Health remains most breached sector; human errors rise by 43%


Wednesday, 23 February, 2022

Health remains most breached sector; human errors rise by 43%

Health care remains the most breached sector, reporting around 18% of all notified data breaches, according to the Office of the Australian Information Commissioner’s (OAIC) latest report.

The Notifiable Data Breaches Report for July to December 2021 shows the OAIC received 464 data breach notifications during this period, an increase of 6% compared with the previous period.

The health sector notified of 83 data breaches, with providers reporting an equal number of breaches resulting from malicious or criminal attack and human error (47% each).

The OAIC is urging organisations to put accountability at the centre of their information handling practices.

Australian Information Commissioner and Privacy Commissioner Angelene Falk said doing so would give individuals greater confidence that their personal information will be handled fairly and securely when they engage with an organisation.

Malicious or criminal attacks remain the leading source of breaches, accounting for 256 notifications (55% of the total), down 9% in number from 281. There was a significant rise in breaches due to human error, increasing by 43% to 190, after a dip in the previous period.

The report highlights a scenario in which an organisation experienced a phishing attack and an employee’s email account was compromised. A preliminary review of the incident suggested a significant amount of personal information was at risk, but that it would take 5 months to identify and tailor notifications to everyone at risk of serious harm.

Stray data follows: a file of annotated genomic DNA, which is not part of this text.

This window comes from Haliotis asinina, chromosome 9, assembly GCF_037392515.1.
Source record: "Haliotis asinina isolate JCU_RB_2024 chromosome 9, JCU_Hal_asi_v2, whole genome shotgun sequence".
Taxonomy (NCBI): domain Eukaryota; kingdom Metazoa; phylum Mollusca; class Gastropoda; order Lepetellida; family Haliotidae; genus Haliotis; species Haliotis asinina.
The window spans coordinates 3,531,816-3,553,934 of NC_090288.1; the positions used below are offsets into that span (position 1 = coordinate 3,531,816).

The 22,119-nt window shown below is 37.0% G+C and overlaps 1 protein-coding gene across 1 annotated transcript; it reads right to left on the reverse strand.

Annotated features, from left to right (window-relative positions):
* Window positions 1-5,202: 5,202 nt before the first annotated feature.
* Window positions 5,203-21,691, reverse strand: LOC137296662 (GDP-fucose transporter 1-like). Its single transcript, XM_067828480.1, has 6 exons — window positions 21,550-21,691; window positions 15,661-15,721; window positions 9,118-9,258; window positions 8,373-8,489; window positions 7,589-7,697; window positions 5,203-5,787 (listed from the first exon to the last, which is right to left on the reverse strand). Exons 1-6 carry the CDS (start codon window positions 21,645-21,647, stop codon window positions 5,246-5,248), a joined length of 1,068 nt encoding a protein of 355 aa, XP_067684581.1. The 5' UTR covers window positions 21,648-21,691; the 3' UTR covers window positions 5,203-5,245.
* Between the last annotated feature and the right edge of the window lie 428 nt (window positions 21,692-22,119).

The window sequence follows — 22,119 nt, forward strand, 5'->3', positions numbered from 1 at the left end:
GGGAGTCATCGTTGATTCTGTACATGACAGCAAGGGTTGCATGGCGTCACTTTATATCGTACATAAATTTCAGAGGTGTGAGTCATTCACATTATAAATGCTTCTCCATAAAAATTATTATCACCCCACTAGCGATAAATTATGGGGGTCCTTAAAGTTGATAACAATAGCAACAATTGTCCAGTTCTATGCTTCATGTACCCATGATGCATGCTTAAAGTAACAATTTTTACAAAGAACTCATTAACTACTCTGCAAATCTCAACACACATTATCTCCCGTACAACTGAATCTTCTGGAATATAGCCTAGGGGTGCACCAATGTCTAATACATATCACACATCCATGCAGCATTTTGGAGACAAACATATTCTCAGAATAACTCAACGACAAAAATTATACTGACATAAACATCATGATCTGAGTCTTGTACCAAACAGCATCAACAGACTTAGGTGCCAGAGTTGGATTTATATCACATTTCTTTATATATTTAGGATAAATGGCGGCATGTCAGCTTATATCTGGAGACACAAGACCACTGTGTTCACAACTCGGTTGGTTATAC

In this case, best practice was to promptly notify individuals, providing general recommendations that applied to all individuals whose personal information was contained in the email account, rather than attempting to tailor notifications and delay the process.

“This is the tenth consecutive report that health care has been deemed the most breached sector, indicating a critical need for change when it comes to healthcare organisations’ cybersecurity postures,” said John Donovan, Managing Director ANZ at Sophos.

Industry leaders must invest in the right technology to build their cybersecurity foundation, Donovan said. “The need for this is evidenced by the report, with malicious or criminal attacks accounting for 55% of all data breaches over the last six months.

“Additionally, with human error contributing to 41% of data breaches, cybersecurity education must be prioritised for healthcare workers, particularly for remote workers whose systems are less secure than onsite facilities.”

Image credit: ©stock.adobe.com/au/weerapat1003

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